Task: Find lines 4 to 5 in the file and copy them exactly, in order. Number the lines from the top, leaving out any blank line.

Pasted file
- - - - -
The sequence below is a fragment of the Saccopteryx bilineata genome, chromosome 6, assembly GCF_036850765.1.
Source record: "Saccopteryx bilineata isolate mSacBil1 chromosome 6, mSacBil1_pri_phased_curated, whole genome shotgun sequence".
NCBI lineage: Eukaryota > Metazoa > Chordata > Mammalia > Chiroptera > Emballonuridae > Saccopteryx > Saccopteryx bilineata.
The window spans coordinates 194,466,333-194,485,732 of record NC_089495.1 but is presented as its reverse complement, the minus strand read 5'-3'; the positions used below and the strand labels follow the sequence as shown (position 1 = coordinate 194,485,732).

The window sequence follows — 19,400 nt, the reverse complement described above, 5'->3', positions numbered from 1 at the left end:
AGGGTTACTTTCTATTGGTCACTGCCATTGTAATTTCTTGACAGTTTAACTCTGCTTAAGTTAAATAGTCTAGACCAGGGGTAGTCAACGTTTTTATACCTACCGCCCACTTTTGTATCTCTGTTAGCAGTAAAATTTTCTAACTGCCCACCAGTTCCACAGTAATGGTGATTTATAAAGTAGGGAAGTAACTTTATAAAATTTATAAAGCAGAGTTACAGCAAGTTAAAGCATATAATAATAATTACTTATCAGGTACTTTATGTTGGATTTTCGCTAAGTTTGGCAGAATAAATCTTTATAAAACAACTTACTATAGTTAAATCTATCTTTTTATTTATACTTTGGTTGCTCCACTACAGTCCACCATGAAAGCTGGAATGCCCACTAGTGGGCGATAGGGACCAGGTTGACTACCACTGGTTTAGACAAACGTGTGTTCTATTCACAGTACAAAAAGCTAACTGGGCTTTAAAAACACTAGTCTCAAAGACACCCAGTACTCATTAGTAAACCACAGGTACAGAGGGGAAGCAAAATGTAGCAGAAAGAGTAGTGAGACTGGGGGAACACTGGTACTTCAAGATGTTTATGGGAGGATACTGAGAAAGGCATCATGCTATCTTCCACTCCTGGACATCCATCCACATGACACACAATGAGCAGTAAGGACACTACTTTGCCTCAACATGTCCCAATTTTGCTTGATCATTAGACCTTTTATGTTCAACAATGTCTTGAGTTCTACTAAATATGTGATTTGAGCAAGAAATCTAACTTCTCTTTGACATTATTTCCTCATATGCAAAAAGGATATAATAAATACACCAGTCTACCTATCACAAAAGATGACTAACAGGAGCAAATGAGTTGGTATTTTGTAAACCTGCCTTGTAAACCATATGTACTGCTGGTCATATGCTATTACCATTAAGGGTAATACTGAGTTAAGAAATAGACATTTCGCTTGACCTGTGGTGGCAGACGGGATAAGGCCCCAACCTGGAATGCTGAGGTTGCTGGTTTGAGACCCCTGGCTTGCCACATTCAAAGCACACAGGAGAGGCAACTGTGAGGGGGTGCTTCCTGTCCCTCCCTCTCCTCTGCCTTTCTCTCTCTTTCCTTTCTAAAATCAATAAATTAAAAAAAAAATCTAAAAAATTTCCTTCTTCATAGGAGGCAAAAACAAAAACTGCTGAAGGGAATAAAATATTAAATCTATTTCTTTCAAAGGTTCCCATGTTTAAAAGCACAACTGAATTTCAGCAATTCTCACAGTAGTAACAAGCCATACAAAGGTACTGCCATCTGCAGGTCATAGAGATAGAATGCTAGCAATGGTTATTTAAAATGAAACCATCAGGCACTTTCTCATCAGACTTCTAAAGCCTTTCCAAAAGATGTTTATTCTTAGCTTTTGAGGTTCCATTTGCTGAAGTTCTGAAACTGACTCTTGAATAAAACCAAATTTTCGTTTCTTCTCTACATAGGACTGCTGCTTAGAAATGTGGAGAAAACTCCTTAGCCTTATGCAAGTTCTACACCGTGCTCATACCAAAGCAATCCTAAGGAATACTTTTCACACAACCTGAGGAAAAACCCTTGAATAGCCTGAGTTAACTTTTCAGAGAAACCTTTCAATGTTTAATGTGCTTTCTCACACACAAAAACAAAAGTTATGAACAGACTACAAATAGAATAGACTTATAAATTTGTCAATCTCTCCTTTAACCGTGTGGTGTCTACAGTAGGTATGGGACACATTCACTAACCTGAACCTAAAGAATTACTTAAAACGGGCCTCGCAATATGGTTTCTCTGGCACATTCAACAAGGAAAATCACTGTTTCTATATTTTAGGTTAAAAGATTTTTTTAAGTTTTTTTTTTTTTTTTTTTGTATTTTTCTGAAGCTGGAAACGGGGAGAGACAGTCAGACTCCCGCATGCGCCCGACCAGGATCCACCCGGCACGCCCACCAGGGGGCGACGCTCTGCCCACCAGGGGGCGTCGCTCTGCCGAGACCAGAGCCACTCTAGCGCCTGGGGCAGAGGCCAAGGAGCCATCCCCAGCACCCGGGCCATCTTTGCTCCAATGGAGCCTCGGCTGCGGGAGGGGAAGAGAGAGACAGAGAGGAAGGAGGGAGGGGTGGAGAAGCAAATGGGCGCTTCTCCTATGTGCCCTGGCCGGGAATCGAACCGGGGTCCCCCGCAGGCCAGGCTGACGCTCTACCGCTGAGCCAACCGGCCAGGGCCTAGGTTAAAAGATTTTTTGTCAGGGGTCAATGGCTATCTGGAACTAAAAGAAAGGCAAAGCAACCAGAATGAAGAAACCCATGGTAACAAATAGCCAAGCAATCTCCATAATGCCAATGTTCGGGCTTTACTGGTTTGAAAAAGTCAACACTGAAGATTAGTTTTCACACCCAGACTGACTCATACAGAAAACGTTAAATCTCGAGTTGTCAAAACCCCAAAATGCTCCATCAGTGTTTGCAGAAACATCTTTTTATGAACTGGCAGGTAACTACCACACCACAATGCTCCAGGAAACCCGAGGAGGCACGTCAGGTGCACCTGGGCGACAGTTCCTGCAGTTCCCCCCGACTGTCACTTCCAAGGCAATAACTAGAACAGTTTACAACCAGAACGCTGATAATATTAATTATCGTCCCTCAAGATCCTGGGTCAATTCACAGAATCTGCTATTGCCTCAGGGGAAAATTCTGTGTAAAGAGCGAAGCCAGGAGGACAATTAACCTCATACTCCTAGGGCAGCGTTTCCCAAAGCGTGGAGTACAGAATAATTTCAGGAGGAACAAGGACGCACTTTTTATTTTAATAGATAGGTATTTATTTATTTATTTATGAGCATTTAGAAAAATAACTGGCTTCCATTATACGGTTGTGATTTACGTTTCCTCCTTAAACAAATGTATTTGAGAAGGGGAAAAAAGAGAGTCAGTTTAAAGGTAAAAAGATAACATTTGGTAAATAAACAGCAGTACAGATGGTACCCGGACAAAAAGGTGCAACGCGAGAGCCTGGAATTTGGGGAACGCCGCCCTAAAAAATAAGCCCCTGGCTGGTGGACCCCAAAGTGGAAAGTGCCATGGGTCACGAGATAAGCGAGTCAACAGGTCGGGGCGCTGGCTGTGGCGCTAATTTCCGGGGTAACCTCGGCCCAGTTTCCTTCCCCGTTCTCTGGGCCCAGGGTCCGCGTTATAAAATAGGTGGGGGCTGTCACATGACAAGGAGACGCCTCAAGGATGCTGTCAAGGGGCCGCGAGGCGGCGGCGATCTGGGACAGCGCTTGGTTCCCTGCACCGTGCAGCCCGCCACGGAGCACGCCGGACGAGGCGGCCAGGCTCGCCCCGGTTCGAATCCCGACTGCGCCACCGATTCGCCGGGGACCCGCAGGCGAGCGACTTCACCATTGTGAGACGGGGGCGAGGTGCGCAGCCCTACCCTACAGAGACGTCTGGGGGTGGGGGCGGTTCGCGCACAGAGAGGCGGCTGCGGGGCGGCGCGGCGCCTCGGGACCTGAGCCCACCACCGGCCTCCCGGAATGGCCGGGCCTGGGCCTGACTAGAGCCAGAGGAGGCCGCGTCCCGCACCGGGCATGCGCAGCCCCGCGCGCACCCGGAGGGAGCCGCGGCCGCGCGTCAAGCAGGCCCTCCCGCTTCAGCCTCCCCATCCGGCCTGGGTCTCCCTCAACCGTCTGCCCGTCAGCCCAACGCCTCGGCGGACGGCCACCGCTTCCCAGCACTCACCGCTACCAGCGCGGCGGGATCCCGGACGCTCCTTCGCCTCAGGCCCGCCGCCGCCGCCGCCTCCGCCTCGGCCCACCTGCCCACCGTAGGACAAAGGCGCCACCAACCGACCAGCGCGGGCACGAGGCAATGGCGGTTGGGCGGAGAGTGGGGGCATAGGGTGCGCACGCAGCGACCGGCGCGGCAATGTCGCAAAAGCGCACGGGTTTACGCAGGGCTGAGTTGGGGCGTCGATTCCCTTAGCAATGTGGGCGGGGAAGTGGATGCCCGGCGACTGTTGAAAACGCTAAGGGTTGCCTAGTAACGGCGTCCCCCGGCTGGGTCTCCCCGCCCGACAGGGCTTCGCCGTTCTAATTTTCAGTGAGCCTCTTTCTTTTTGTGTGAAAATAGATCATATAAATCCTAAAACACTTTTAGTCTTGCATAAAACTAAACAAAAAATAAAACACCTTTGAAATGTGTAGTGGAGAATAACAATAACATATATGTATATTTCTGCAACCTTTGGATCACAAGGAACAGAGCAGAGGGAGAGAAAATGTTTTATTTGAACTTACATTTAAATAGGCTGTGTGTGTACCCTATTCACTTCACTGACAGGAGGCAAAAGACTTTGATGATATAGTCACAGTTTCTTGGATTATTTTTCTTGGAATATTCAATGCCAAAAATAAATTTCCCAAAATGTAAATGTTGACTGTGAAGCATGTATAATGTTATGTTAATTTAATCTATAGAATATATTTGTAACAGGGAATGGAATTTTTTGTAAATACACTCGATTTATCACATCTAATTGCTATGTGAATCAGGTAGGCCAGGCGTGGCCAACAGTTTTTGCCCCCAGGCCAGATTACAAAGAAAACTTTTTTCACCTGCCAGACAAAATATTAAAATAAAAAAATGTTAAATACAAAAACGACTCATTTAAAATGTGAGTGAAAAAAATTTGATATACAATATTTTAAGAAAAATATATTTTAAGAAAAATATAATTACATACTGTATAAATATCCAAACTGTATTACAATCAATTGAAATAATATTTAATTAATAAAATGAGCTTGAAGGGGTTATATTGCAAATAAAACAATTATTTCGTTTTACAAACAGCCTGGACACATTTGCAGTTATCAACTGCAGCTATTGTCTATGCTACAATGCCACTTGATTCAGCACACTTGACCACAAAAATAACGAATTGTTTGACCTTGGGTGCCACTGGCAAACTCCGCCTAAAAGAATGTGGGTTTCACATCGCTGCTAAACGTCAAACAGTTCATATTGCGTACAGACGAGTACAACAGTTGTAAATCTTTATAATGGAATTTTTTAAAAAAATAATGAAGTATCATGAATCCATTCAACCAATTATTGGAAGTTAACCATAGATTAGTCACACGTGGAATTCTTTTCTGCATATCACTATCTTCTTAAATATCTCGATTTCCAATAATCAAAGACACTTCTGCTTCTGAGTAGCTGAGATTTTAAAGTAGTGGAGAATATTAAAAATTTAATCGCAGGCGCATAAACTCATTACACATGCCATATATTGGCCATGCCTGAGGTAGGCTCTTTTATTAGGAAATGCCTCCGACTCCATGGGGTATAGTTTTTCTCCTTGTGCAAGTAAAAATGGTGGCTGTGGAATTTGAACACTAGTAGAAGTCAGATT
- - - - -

The window spans coordinates 194,466,333-194,485,732 of record NC_089495.1 but is presented as its reverse complement, the minus strand read 5'-3'; the positions used below and the strand labels follow the sequence as shown (position 1 = coordinate 194,485,732).

The window sequence follows — 19,400 nt, the reverse complement described above, 5'->3', positions numbered from 1 at the left end: